Friday, March 24, 2006

The World Baseball Classic

This week hasn't been good as far as me writing. Starting Monday I will be back in full force, with daily updates. Today I want to close out my trip to California with a little something about the World Baseball Classic. For those of you that don't know, it is an international baseball tournament, and this year was the first year it was held. I was there for the semifinals as well as the finals, so with a first-hand I go.

The World Baseball Classic. It started March 3rd around the world in places like Puerto Rico and Hong Kong, and finished up March 20th in San Diego. I don't feel the need to describe the format or rules. In fact, the only thing that matters to this story is what teams made it; and which team did not. The teams in the finals were the Dominican Republic, Cuba, Japan, and Korea. The United States team did not make it to the semifinals, even though they had numerous chances...more on that later. The semifinals took place on Saturday, with the tournament finishing up Monday night at 6pm. My friends and I bought tickets to all three games. Our seats were up in right field, but for $25 per game what do you expect?

Saturday was supposed to be a full day of baseball for us, but it didn't end up that way. We watched Cuba beat the Dominican 3-1 in the first game, which felt like it went on forever. The Dominican was the favorite going into the tournament, but their fearsome lineup didn't do much in the semis. I was fully expecting David Ortiz to tie it when he came up in the 8th, but he just missed his pitch and popped up. The second game was at night, but in between we went to Rock Bottom, which is a brewery/restaurant that we have in Boston as well. When we emerged from the bar shortly before first pitch, it was pouring rain. Our seats were situated so that if it was raining, we would be the first to we decided to skip the game. We took cover under an overhang, where we heard a live band playing Creedence Clearwater Revival. I wanted to go, but was outvoted and we returned to the hotel.

Saturday at Petco Park left much to be desired. The game we saw was slow, and we missed the second game. Petco was great though; spacious, clean, $8 had the works. There is a great little diamond behind home plate, with some grass for people to watch from. During the Cuba-D.R. game, I took a tour of the place with one of my friends, and we ended up in a pocket of Dominican fans during their run scoring rally, so that was exciting. The championship game, however, was a different beast altogether. We started it out at Padres Pizza before the game, where my friend got two slices and a soda for $11. Ouch. When we got into the stadium, the vibe was definately different than it had been on Saturday. Right then I knew we were in for something special. The place was alive, and there were many Cuba and Japan flags being waved in the air.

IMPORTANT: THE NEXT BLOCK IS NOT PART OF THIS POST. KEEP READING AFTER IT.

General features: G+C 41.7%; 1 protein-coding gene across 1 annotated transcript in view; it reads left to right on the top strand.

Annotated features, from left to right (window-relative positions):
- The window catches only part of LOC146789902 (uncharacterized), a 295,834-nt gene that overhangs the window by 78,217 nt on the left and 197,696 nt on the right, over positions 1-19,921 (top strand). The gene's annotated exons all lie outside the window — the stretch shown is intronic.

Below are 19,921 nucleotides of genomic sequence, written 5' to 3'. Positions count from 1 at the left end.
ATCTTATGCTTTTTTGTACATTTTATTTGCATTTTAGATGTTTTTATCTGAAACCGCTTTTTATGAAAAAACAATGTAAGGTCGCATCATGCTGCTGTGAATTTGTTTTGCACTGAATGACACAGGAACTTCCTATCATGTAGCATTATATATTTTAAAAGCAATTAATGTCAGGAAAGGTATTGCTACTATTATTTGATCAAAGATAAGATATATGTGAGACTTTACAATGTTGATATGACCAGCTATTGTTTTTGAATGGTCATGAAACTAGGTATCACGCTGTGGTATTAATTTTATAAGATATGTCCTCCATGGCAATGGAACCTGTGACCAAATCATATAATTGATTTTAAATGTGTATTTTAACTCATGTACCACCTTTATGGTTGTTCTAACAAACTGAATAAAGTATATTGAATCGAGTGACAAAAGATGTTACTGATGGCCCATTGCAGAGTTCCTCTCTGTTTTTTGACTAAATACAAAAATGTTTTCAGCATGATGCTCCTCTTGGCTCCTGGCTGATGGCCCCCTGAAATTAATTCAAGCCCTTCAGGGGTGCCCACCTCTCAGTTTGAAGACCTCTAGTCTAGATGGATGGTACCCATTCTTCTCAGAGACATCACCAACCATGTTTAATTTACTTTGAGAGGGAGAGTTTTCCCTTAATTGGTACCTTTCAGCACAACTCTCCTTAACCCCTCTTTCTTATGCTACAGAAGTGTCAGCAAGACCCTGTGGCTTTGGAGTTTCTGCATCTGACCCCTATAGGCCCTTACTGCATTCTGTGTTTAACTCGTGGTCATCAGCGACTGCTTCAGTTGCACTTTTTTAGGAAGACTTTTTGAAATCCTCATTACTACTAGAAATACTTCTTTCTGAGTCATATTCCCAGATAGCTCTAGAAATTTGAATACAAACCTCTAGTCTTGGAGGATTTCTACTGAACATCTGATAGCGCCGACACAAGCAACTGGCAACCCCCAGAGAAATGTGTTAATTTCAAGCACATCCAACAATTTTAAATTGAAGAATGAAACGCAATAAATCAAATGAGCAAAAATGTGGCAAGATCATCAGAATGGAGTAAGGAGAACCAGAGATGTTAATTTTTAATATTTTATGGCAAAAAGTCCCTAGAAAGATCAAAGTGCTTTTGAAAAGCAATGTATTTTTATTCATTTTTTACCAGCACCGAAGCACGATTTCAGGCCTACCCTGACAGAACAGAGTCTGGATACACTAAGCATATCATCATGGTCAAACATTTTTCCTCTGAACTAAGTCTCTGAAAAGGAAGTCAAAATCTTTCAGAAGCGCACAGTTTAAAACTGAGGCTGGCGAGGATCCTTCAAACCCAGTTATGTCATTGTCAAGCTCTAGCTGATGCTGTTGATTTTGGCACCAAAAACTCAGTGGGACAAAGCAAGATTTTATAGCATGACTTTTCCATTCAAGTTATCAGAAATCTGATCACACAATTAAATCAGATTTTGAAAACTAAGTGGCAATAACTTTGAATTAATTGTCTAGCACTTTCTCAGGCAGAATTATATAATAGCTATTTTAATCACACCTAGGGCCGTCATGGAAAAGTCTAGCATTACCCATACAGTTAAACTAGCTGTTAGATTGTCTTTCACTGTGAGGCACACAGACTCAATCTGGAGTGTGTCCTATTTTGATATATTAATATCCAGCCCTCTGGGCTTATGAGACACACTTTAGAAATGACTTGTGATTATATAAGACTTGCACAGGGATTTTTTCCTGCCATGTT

Asian fans not only know baseball, they know how to support their team. I was shocked at how they were acting, chanting player names I could only dream of pronouncing. Unlike a major league game, the cheering wasn't confined to late inning rallys or home runs; these people didn't really stop cheering. The other thing is that they only cheered, no jeering. No "Fuck you Cuba" or "Cuba Sucks." Just good old fashion support for their team, which happened to be representing their country. Japanese and Cuban fans have one thing that I would say 10% of people in the U.S. have; National Pride. These people rose and fell on every pitch, going back and forth in a positive way. While Japan held the lead, Cuba never gave up, and by the top of the 9th the game had worked itself into a 6-5 classic. Yet Cuba could not hold on. The incredible Ichiro padded Japan's lead with an RBI single, and by the end of the top of the 9th, the score stood at 10-6. Japan finally had a hard earned victory, which led them to the championship in the innaugural World Baseball Classic.